When her big brother was her age, we had the luxury of time and choice. I often comment on what a handful my 2-year-old is as I chase her up and down and all around the sidelines of one of her siblings’ practices. But then I remind myself that when her siblings were her age, I wouldn’t choose to leave the house after 4:00 pm. Not during the witching hour! Why would I bundle up a toddler and take him or her outside on those cold, dark evenings? On the rare occasion that I did venture out at that time the activity would have been focused on something that was meant for them, not something as utterly un-toddler friendly as the sidelines of a dance class or basketball game where the little one is expected to simply watch, but not participate.
Not only is my 2-year-old dragged out of the house in the evenings for her sibling’s activities, I wake her up from her nap at precisely 2:50pm every single weekday so we can pick her brother up from school. No time to ease back into the warm and cozy day….pulled right from the crib to the car seat or stroller depending on the weather.
That’s all ok. I feel a little badly about it, but I know it’s the reality of birth order and the reality of the finely choreographed schedule that our family of five keeps. I sincerely take all of our needs into account when booking activities for any member of our family to ensure that we run as smoothly, and peacefully as possible. Keeping us just booked enough to participate in activities we all enjoy, but not so overbooked that we are all exhausted and grouchy. Its taken some practice and quite a bit of fine-tuning, and we’re mostly there…yet still, my 2-year-old is often leaving the house in the attire and manor described above because as I said before, we have places to be. Places to be, now!
Racing out the door, moving in auto-pilot mode, I grab my coat, wallet, keys, phone….and child. Just another thing to move, to transport from point A (our backdoor) to point B (our car).
“Mama, I walk,” the 2-year-old clad in mix-matched prints says.
“Oh Vivi, come on,” I try to convince (thinking: “No way, little lady! Its just easier if I carry you.”)
“Mama, I walk,” she gives a firm, and adorable, expression.
“Ok, ok, let’s go then,” I give a sarcastic smile (thinking: “Lets just hurry, come on, come on!’)
“Mama, I walk,” she repeats
“Yes, Vivi walks,” I reassure (thinking: “Yes, I know…we just talked about that”)
She runs ahead 5 feet, then back tracks 7 feet…turns and giggles, then runs ahead again and reminds, “I walk, Mama”.
“Vivi, come on…aren’t you cold?” I say getting a bit more firm (thinking: “I’m cold! You must be cold in that light weight coat you insisted on wearing.”)
With that she falls to the ground and fakes a cry.
“I cry, I cry,” She declares. Followed by a request, “hug, hug?”
“Ahh, honey, here’s a hug,” I offer outstretched arms (thinking: “I-yi-yi! But hey, here’s my chance to swoop her up and carry her the rest of the way!”) And I start to do just that.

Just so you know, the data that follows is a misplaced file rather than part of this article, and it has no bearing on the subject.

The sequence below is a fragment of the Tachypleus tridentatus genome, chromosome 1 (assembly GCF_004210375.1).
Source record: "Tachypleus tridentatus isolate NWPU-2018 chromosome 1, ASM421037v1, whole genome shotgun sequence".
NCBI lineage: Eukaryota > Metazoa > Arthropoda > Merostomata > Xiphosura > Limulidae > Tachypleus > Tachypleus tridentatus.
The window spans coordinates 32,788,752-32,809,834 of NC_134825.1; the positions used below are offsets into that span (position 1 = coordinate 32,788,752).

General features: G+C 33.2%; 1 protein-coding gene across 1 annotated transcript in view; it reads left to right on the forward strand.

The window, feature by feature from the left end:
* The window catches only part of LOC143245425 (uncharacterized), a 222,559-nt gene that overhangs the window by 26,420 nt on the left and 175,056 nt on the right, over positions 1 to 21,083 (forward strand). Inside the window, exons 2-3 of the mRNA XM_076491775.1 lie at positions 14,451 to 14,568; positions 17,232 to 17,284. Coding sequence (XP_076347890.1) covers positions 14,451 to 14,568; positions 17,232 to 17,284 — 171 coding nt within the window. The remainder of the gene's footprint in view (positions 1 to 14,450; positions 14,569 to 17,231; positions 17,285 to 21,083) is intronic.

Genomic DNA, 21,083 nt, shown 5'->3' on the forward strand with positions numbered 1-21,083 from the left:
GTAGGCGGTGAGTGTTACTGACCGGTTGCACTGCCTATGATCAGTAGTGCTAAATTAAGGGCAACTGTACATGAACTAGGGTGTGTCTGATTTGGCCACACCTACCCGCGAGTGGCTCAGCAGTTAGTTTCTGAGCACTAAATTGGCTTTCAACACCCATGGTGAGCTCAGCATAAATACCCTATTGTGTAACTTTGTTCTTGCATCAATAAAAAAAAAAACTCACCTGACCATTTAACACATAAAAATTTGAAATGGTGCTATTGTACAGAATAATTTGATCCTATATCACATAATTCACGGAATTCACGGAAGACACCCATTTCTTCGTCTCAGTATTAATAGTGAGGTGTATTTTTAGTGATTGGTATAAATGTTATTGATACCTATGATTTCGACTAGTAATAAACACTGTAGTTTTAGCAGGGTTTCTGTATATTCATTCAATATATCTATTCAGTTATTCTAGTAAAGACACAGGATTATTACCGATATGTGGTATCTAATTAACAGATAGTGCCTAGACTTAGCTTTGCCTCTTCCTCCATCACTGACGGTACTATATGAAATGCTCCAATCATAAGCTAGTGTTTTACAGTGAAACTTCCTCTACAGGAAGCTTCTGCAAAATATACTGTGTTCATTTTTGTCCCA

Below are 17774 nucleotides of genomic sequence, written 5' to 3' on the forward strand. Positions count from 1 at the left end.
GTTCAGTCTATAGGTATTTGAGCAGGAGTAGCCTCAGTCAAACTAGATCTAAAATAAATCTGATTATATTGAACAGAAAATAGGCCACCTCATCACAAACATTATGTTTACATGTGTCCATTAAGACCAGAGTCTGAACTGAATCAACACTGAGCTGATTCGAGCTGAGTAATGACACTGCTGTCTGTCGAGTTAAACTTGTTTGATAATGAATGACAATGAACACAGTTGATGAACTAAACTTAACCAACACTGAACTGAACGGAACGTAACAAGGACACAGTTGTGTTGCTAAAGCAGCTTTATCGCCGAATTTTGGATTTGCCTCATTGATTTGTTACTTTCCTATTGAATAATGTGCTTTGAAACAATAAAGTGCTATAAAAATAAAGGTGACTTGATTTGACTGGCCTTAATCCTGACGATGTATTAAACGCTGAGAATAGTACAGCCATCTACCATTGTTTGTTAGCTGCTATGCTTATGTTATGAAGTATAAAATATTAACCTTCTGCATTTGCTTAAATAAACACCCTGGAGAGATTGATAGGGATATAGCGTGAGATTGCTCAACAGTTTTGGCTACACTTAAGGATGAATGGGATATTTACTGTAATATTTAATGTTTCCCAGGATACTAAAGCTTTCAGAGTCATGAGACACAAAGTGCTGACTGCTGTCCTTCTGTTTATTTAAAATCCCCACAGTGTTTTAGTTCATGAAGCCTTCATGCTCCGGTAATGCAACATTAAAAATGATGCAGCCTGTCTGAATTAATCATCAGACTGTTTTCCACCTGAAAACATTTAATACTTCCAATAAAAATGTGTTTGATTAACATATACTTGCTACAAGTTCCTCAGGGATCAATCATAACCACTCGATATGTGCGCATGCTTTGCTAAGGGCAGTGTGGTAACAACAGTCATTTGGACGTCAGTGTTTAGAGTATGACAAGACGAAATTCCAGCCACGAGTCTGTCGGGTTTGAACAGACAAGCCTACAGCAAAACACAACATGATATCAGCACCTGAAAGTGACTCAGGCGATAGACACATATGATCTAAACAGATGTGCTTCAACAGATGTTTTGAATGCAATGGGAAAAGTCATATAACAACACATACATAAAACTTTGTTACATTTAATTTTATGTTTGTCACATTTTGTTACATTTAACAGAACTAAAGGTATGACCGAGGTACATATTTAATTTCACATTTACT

“NO! Mama, I walk,” she screams as her legs swing wildly. I place her down again.
“Ok, you’re a big girl. You walk,” I surrender (thinking: “Victory for Vivi. Whatever you want, lets just get going.”)
“Mama, I walk,” she giggles and takes off in a trot. Abruptly stopping, she points down to the ground, “Mama, what that?” she says and puts on an exaggerated puzzled look and her palms to the sky.
“That’s a leaf,” I answer (thinking: “Darn it! I saw that leaf on the sidewalk this morning, I should have known to remove it before she saw it.”)
“A leaf? I touch?” she asks.
“Yes, you can touch it…its a leaf. It grows on trees,” I explain (thinking: “She doesn’t yet have the context for a leaf in her little mind.”)
“A leaf?” she picks it up and studies it, turns it around and repeats, “A leaf on ground, not on tree?”
“Ahh, yes, Vivi…this leaf is on the ground. It fell from the tree. Tree said bye-bye to the leaf,” I explain some more (thinking: “How do I explain the life cycle of a leaf to a toddler?”)
“Tree say bye-bye to leaf?” she seeks more information.
“Yes, in the fall, after summer….a leaf falls off the tree and lands right here on our sidewalk,” I elaborate (thinking: “Keep it simple. Remember this is all new to her, as it once was to the other kids.”) Its hard to imagine a time when my third-grade son didn’t know this since he can now explain photosynthesis better than I can.
Before I’ve decided where to take our science lesson/conversation, she drops the leaf to the ground and says, “bye-bye leaf”. With that we’ve moved on.
“Bye-bye leaf,” I repeat (thinking: “bye bye leaf.”)
“Mama, I walk!” she circles back.
“yes, Vivi walks,” I echo (thinking: “yes, Vivi walks…and Vivi explores….and Vivi learns…and Vivi grows her mind and curiosity and sense of wonderment”)
And suddenly I’ve forgotten about what a hurry we are in. It would have been so easy to just pick her up, despite her protests and carry her to the car hollering and screaming the whole way. Instead, she walked to the car, chatting and learning the whole way. And for that, its ok if we are just a bit tardy for one of those many places we need to be.